Thursday, April 27, 2006

Bus Report #142

I was on a packed bus this morning, and once again the only open seat was next to the guy with the duffel bag.
He is quite odd: he took a paper-towel wrapped object out of his back pocket and set it down on top of his bag. He carefully unwrapped it, revealing... HIS WALLET!
Then he took out some money, counted it and put it back. He flipped the wallet over, on purpose, perhaps? so that I could see a picture of a naked, blonde woman that he had in a clear pocket on the back. I decided to look out the window instead.
He re-wrapped the wallet and put it back in his pocket. He took out a pen and some paper and jotted down some notes.
He took out the wallet again and recounted the money.
At this point, I noticed that a vaguely familiar-looking man was trying to catch my eye. I didn't know who it was but figured he was another regular commuter.
I smiled.
He smiled.
I nodded.
He nodded.
Then he pointed to his shoulder, then to his baseball cap.
AHH......... I got it! He was wearing a Red Sox hat and he was trying to tell me he could see the Red Sox lapel pin I wear on my jacket collar.
A Sox fan! I grinned and gave him a thumbs' up. We smiled for the rest of the ride.

Thursday, April 20, 2006

Bus Report #141

This morning I waited for the 22 with the mom and daughter who live on 9th Ave. and the mom and daughters who live on 6th Ave.
The Clean Team truck pulled up and the guy immediately started washing the whole bus stop with the high-power hose. I have always had a problem with this cleaning method, and here's why:
1. Way, way, way too much water is wasted on this, unless the bus shelter/stop is filthy, which ours isn't.
2. The spray from the hoses and the dirt it kicks up has GOT to be bad for us to breathe in.
3. As the guy cleans, all us commuters have to dance around him as he moves. It's ridiculous that they can't do the cleaning when MUNI is closed for the night and no one is around.

Our bus came and we all piled on.
Cheers to the man who was taking up an entire seat in the back of the bus: no one would sit next to him because he had his duffel on the seat, which meant that there was a seat for me when I finally made my way back there. Sure, he wouldn't move at all for me to slip into the window seat, but that's ok. I just took my sweet time squeezing past him, and enjoyed a leisurely ride to work.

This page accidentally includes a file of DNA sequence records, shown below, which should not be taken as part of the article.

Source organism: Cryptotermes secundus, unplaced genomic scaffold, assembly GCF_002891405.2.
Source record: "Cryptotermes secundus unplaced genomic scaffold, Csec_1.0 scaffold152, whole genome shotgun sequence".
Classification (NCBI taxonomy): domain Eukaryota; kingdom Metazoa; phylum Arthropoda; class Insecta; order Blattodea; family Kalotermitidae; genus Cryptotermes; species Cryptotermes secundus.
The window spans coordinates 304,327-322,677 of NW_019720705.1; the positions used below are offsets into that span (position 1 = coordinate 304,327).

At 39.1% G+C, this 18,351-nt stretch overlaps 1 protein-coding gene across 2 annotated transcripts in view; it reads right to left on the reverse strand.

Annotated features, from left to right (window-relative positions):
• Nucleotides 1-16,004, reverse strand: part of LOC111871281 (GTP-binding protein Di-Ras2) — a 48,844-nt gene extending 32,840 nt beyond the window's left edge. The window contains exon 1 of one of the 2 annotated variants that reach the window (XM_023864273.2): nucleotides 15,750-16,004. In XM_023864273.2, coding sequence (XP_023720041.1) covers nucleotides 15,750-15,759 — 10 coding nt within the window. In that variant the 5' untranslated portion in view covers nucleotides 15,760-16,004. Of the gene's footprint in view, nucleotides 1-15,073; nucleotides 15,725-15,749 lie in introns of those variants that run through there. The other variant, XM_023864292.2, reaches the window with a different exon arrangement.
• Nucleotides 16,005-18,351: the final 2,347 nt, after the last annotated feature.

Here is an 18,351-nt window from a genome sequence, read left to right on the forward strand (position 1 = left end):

He spent most of the ride paying his SBC phone bill with a check, while I listened to The Elected in anticipation of tomorrow's show at Bottom of The Hill.

And a non-bus related comment: Happiest of birthdays to the Favorite!

Tuesday, April 18, 2006

Bus Report #140

Last week was quiet and lovely since the kids were all on spring break.

Last Friday:

I was on a very crowded 22 Fillmore bus on Friday morning. Carmen and I were sitting in the front and we decided it must have been crowded because our favorite morning driver was on vacation or something. We spent our ride talking about all our past and present favorite drivers.
When it was time for me to get out, I pushed my way towards the back door with a few other people.
It was hard because, as always, there were people blocking the step well. We didn't make it to the door in time and our driver started to pull away.
We all shouted, "Back door! Back door!" and finally he stopped and let us out. As I made my way down the stairs, I felt as though I was being pulled back into the bus, not a feeling I wanted to have. I was even more determined than ever to get away from the bus so I strode forward a few more feet. I felt a tug on my jacket and then heard a 'ziiipp' sound. Someone's elastic cord from a backpack had somehow gotten looped over one of the buttons on my jacket, basically keeping me tethered to the bus! As the elastic cord snapped back, I mumbled 'sorry,' to the man in the step well, but I wasn't really sorry. He shouldn't have been standing there in the first place!

Monday afternoon:

It was gorgeous yesterday, all blue sky and a bite in the air but not even a hint of rain. I had no problem waiting, and waiting, and waiting for the 22 Fillmore, which just didn't seem to be coming. At least I was able to chat with Ramon while we waited. A bus came, but it was full, so we decided to wait a little longer. We wanted to be able to sit down, and it wasn't going to happen on the full bus.
Five minutes later we are happily ensconced in front-facing seats in the rear of the bus. We were in the middle of talking when a woman struggled towards the back of the bus with a gigantic suitcase. She knocked it into Ramon's legs and my feet as she tried to pull it in against the window. She finally got settled, apologized to all of us in the back of the bus.
It was no problem, and we told her so. We continued our conversation, discussing what we would probably have for dinner.
The woman said, "Oh, I had the best dinner last night, and wine in a box from Safeway, oh boy was it good. I'm usually a Budweiser person, but this Zinfandel was real nice."